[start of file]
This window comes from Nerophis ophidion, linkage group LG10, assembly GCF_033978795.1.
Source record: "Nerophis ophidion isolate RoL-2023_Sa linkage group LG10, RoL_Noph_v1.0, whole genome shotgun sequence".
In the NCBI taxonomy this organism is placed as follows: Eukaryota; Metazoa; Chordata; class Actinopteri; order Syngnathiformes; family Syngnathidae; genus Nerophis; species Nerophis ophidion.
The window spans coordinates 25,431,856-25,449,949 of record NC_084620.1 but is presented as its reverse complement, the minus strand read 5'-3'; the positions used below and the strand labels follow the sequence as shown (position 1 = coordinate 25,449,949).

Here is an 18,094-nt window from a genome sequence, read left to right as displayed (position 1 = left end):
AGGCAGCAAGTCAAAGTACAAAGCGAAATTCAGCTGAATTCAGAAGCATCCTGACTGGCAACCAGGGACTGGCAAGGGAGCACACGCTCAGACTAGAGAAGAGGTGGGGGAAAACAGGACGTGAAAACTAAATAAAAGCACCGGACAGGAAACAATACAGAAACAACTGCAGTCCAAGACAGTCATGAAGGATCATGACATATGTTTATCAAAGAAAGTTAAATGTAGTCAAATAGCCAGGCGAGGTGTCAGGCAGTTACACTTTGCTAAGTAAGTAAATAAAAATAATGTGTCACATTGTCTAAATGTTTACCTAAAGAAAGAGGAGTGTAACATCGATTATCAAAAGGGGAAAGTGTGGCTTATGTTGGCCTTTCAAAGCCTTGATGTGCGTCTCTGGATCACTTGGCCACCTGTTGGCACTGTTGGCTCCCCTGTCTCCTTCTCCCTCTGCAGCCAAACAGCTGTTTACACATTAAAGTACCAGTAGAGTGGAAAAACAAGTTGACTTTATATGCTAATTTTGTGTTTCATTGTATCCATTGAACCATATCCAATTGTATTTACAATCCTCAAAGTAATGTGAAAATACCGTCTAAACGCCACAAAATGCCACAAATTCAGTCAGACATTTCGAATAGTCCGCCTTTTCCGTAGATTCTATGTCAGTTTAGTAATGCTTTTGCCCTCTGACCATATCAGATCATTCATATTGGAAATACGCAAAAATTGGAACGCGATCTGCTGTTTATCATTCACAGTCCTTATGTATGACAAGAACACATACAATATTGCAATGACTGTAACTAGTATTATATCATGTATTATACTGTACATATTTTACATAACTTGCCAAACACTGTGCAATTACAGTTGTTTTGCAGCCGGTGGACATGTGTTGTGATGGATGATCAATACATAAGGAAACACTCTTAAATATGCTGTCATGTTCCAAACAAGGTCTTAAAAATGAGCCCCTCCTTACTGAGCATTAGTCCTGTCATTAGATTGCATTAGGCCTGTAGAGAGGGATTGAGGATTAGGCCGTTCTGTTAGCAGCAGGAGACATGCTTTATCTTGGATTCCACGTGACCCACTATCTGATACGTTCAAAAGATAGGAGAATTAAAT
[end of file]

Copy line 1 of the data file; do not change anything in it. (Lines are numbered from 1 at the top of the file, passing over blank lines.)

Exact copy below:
This window comes from Nerophis ophidion, linkage group LG10, assembly GCF_033978795.1.